Treasures To Be Found Inside the Attic

Earlier this year, I, like so many other foodies, mourned the passing of San Francisco’s Poleng Lounge, one of the few restaurants not only to feature modern Filipino food, but to do it exceedingly well.

So, I rejoiced when I heard that the Mosquito had landed — at least temporarily.

For those in the know, that’s the nickname of Filipino-American Chef Tim Luym, formerly of Poleng Lounge, who earned that moniker during college, when he used to deejay at club gigs by scratchin’ vinyl to create distinctive sounds. And nothing scratches more than a mosquito, right?

Luym now can be found in the kitchen at the barely two-month old Attic restaurant in downtown San Mateo, where he is the consulting chef. Whether he sticks around permanently, remains to be seen. Luym would only play coy, saying he was still exploring all his options.

For those who have missed the bold, memorable flavors of Luym’s former Southeast Asian small plates restaurant in San Francisco, you’ll be glad to know the menu at Attic features a lot of the same dishes you fell in love with there.

The vibe also is similar. Walk in the doorway, and you’ll find yourself first in the Bar under Attic — a small, bare-bones speakeasy on the ground floor that stays open late. Walk up a flight of stairs in the corner, and you’ll enter the actual restaurant upstairs, done up in warm reds and browns, and decorated with terracotta tea pots and wood crates. Dark, polished tables are set with caddies of chopsticks. Sliding glass doors overlooking the bustling street below let in a cool breeze on warm summer evenings.

Although my two gal pals and I paid our tab, Luym sent out extra goodies as a welcoming gesture because I’ve had the pleasure of interviewing him multiple times over the past few years.

The best way to enjoy yourself, of course, is to share all the dishes family-style. That’s just what my friends and I did, starting with sweet potato fries ($3.50), which were wonderfully crisp. To dunk them in, there was a spicy, house-made ketchup made with banana. Yes, banana, which lent a wonderful note of fruity, tropical sweetness, so much so that you wonder why more ketchups don’t have banana incorpoated into them.

Then came monster-sized house-made Sinigang Chicharonnes ($3.50). They looked like tortilla-sized shrimp chips. But one bite revealed their porky, fatty lushness.

For something a little lighter, there was Inihaw Kinilaw ($9) — cubes of butterfish, done ceviche-style with cooling, sweet coconut milk as a counterpoint to the bite of the shallots and Thai chillies. OK, so maybe it wasn’t quite so “light,” when there were lovely bits of charred pork belly on the dish, too.

Next, the dramatic “Beef & Bone” ($13), a riff on the bone marrow with coconut bread at Poleng Lounge. Only this also had a stew of mushrooms topping it. You take a toasted bread stick, smear it with the unctuous bone marrow, then some earthy, tender mushrooms. Pop in mouth, and smile — big-time.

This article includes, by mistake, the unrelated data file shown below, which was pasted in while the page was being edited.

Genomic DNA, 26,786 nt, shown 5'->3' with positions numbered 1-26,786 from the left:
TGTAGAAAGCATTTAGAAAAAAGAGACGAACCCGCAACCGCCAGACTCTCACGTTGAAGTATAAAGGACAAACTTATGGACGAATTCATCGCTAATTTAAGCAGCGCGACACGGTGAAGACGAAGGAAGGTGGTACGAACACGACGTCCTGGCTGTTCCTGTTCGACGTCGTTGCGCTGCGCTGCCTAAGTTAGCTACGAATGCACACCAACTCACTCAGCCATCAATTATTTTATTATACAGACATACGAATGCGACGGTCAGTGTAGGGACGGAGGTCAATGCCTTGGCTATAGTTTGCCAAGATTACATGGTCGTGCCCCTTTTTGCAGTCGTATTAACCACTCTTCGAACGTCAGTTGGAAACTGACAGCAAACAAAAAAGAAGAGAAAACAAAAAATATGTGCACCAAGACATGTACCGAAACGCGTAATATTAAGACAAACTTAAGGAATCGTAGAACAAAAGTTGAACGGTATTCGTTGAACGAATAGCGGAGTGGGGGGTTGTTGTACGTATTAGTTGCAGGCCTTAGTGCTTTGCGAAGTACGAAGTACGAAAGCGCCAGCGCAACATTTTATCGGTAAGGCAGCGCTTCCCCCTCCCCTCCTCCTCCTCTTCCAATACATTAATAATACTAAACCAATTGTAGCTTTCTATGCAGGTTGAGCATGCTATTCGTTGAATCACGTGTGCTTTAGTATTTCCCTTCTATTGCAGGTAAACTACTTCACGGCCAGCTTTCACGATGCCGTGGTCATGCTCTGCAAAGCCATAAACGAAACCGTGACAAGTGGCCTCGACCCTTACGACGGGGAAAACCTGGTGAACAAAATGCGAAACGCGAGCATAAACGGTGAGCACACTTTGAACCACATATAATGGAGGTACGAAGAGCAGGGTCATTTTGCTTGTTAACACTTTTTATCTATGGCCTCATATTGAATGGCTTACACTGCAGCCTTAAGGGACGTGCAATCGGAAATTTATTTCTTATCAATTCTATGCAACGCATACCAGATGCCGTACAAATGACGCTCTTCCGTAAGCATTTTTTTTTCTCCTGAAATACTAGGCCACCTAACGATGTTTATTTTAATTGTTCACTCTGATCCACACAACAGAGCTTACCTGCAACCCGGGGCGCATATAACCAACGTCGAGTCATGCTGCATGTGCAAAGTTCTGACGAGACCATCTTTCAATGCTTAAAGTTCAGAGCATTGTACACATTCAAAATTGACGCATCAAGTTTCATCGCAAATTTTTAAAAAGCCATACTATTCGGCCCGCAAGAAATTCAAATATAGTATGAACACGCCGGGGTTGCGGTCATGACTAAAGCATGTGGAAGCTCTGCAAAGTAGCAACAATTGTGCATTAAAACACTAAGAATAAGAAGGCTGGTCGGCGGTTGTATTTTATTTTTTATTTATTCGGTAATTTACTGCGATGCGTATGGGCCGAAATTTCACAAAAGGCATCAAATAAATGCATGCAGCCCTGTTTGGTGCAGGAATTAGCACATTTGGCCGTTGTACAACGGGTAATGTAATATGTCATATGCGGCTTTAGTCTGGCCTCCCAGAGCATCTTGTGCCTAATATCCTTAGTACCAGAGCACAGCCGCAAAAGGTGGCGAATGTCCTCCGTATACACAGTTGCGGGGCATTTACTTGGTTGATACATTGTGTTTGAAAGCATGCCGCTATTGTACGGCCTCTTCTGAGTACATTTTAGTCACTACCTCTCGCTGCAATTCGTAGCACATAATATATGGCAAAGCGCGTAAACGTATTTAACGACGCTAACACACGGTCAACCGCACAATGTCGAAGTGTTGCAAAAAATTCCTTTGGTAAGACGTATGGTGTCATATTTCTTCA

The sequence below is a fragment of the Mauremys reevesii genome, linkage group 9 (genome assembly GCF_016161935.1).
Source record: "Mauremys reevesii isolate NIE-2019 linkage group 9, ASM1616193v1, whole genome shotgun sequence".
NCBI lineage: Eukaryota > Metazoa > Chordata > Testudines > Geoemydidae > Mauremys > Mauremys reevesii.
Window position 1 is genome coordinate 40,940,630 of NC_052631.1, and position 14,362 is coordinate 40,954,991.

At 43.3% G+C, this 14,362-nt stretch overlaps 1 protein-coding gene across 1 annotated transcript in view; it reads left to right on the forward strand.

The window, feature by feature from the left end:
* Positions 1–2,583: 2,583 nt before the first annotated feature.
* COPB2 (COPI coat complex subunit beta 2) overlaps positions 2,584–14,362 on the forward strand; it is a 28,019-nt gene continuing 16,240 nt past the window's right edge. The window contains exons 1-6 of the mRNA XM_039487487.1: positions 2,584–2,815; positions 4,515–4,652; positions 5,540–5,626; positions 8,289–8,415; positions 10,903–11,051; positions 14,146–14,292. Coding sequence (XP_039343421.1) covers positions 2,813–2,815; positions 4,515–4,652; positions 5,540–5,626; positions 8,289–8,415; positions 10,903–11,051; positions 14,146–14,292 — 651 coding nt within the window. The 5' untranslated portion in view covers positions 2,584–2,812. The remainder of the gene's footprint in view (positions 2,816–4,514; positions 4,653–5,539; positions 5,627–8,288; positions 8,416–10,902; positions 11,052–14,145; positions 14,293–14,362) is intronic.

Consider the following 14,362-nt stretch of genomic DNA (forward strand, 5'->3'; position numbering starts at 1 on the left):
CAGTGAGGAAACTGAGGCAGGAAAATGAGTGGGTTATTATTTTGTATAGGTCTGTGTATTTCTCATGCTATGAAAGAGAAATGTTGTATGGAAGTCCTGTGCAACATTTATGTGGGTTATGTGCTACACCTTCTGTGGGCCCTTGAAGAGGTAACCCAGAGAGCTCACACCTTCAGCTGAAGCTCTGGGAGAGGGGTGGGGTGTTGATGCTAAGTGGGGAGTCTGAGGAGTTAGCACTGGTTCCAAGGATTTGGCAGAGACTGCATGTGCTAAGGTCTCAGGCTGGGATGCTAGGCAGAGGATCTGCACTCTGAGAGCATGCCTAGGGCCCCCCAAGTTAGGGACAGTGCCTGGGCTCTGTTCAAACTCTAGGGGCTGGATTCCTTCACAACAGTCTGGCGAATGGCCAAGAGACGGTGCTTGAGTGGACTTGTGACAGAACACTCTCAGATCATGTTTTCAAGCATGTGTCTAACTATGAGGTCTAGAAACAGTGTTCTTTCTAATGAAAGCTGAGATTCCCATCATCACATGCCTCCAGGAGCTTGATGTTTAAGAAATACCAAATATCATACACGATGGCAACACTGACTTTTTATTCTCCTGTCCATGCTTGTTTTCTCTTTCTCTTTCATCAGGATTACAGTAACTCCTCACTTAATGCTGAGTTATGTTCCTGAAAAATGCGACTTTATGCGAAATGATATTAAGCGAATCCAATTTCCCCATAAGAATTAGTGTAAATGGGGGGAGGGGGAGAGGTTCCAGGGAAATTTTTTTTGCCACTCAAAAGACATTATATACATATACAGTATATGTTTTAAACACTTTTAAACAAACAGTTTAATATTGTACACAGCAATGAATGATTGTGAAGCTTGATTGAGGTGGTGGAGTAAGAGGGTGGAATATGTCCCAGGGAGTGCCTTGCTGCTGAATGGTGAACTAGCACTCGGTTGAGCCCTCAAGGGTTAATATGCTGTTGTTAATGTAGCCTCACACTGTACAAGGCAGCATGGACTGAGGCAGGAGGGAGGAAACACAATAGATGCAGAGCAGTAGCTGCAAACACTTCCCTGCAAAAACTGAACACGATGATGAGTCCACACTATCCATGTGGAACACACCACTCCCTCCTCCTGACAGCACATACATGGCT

Of course, we couldn’t pass up what was always one of my favorite dishes at Poleng Lounge — Adobo Wing Lollipops ($7 for a small order; $12 for a dozen). I’m not normally bonkers about chicken wings. But these fried ones, glazed in a sticky, sweet, tangy sauce are the stuff of dreams. They’re the only chicken wings I order time and time again.

“XO Scallops”ย  ($9.50) were tender and sweet, a nice contrast to the glass noodles underneath, heady with pungent black bean sauce and bits of Chinese sausage. Beef Salpico ($12.50) is a classic Filipino dish that’s been updated — cubes of filet mignon, cooked in brown butter, green garlic, and Meyer lemon olive oil, then showered with crispy onions.

On the side were a simple stir-fry of pea tendrils, garlic and snow peas ($7), and Crab Butter Fried Rice ($5.50) that arrived capped decoratively with a whole crab shell. Underneath, grains of rice were mixed with a lot of crab meat and tomale, making for a rich accompaniment.

The only dessert that night was chilled tapioca made with ube, a purple yam. Although my gal pals and I aren’t always the biggest fan of starchy, soupy Asian desserts, we were all surprised how much we liked this one. Cool, creamy and sweet, it was a fitting ending to a meal full of satisfying in-your-face flavors.

The newbie restaurant still has a few rough edges. Service is friendly and attentive — but maybe too attentive, as my cocktail and ice tea glasses were whisked away before I’d even finished them.

But there is quirky charm, too. When my friends and I exited the restaurant into the bar downstairs late that night, we found a lively group of Generation Xers celebrating a birthday, who promptly offered us slices of a delightful homemade, layered carrot cake to join in the fun.

At the Attic, you never know what treasures you’ll find. Let’s just hope its real jewel, Luym sticks around — at least for a little while longer.

More: My 2009 Q&A with Chef Tim Luym

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